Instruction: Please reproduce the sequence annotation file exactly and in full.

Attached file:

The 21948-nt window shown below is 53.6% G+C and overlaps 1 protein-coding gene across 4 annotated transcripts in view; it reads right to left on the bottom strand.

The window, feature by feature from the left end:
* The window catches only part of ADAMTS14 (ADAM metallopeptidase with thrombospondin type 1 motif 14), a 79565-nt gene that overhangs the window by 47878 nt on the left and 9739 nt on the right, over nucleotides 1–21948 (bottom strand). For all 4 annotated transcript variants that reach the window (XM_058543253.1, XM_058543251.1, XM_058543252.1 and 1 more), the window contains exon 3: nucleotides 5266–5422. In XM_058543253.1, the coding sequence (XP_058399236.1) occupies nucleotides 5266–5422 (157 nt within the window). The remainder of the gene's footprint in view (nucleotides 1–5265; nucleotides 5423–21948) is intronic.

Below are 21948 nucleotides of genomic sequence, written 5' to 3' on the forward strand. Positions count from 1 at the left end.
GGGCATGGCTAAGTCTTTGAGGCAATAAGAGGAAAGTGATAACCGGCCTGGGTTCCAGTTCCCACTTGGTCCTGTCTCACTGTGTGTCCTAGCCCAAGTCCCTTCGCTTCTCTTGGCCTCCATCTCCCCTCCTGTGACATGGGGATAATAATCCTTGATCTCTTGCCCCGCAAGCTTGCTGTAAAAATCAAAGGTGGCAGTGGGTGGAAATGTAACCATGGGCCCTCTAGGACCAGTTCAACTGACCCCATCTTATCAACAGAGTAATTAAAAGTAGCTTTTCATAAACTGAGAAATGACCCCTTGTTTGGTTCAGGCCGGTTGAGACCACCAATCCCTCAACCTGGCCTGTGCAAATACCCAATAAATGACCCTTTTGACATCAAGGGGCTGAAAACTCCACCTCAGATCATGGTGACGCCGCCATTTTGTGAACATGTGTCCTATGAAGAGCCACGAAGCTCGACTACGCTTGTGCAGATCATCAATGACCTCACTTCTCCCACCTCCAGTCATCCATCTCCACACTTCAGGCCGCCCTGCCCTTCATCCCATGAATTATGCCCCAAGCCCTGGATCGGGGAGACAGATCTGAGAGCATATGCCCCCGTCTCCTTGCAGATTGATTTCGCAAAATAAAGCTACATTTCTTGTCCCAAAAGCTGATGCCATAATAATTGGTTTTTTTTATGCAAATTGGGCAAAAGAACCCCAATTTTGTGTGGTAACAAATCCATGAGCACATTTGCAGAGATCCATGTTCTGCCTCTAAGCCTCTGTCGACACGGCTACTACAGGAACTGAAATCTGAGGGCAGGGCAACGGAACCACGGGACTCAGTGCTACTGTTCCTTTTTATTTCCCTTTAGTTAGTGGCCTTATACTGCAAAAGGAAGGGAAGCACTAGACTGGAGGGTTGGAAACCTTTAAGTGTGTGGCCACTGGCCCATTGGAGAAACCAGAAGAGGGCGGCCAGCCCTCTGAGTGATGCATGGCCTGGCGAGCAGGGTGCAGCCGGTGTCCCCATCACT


The 21948-nt window shown below is 53.6% G+C and overlaps 1 protein-coding gene across 4 annotated transcripts in view; it reads right to left on the bottom strand.

The window, feature by feature from the left end:
* The window catches only part of ADAMTS14 (ADAM metallopeptidase with thrombospondin type 1 motif 14), a 79565-nt gene that overhangs the window by 47878 nt on the left and 9739 nt on the right, over nucleotides 1–21948 (bottom strand). For all 4 annotated transcript variants that reach the window (XM_058543253.1, XM_058543251.1, XM_058543252.1 and 1 more), the window contains exon 3: nucleotides 5266–5422. In XM_058543253.1, the coding sequence (XP_058399236.1) occupies nucleotides 5266–5422 (157 nt within the window). The remainder of the gene's footprint in view (nucleotides 1–5265; nucleotides 5423–21948) is intronic.

Below are 21948 nucleotides of genomic sequence, written 5' to 3' on the forward strand. Positions count from 1 at the left end.
GGGCATGGCTAAGTCTTTGAGGCAATAAGAGGAAAGTGATAACCGGCCTGGGTTCCAGTTCCCACTTGGTCCTGTCTCACTGTGTGTCCTAGCCCAAGTCCCTTCGCTTCTCTTGGCCTCCATCTCCCCTCCTGTGACATGGGGATAATAATCCTTGATCTCTTGCCCCGCAAGCTTGCTGTAAAAATCAAAGGTGGCAGTGGGTGGAAATGTAACCATGGGCCCTCTAGGACCAGTTCAACTGACCCCATCTTATCAACAGAGTAATTAAAAGTAGCTTTTCATAAACTGAGAAATGACCCCTTGTTTGGTTCAGGCCGGTTGAGACCACCAATCCCTCAACCTGGCCTGTGCAAATACCCAATAAATGACCCTTTTGACATCAAGGGGCTGAAAACTCCACCTCAGATCATGGTGACGCCGCCATTTTGTGAACATGTGTCCTATGAAGAGCCACGAAGCTCGACTACGCTTGTGCAGATCATCAATGACCTCACTTCTCCCACCTCCAGTCATCCATCTCCACACTTCAGGCCGCCCTGCCCTTCATCCCATGAATTATGCCCCAAGCCCTGGATCGGGGAGACAGATCTGAGAGCATATGCCCCCGTCTCCTTGCAGATTGATTTCGCAAAATAAAGCTACATTTCTTGTCCCAAAAGCTGATGCCATAATAATTGGTTTTTTTTATGCAAATTGGGCAAAAGAACCCCAATTTTGTGTGGTAACAAATCCATGAGCACATTTGCAGAGATCCATGTTCTGCCTCTAAGCCTCTGTCGACACGGCTACTACAGGAACTGAAATCTGAGGGCAGGGCAACGGAACCACGGGACTCAGTGCTACTGTTCCTTTTTATTTCCCTTTAGTTAGTGGCCTTATACTGCAAAAGGAAGGGAAGCACTAGACTGGAGGGTTGGAAACCTTTAAGTGTGTGGCCACTGGCCCATTGGAGAAACCAGAAGAGGGCGGCCAGCCCTCTGAGTGATGCATGGCCTGGCGAGCAGGGTGCAGCCGGTGTCCCCATCACT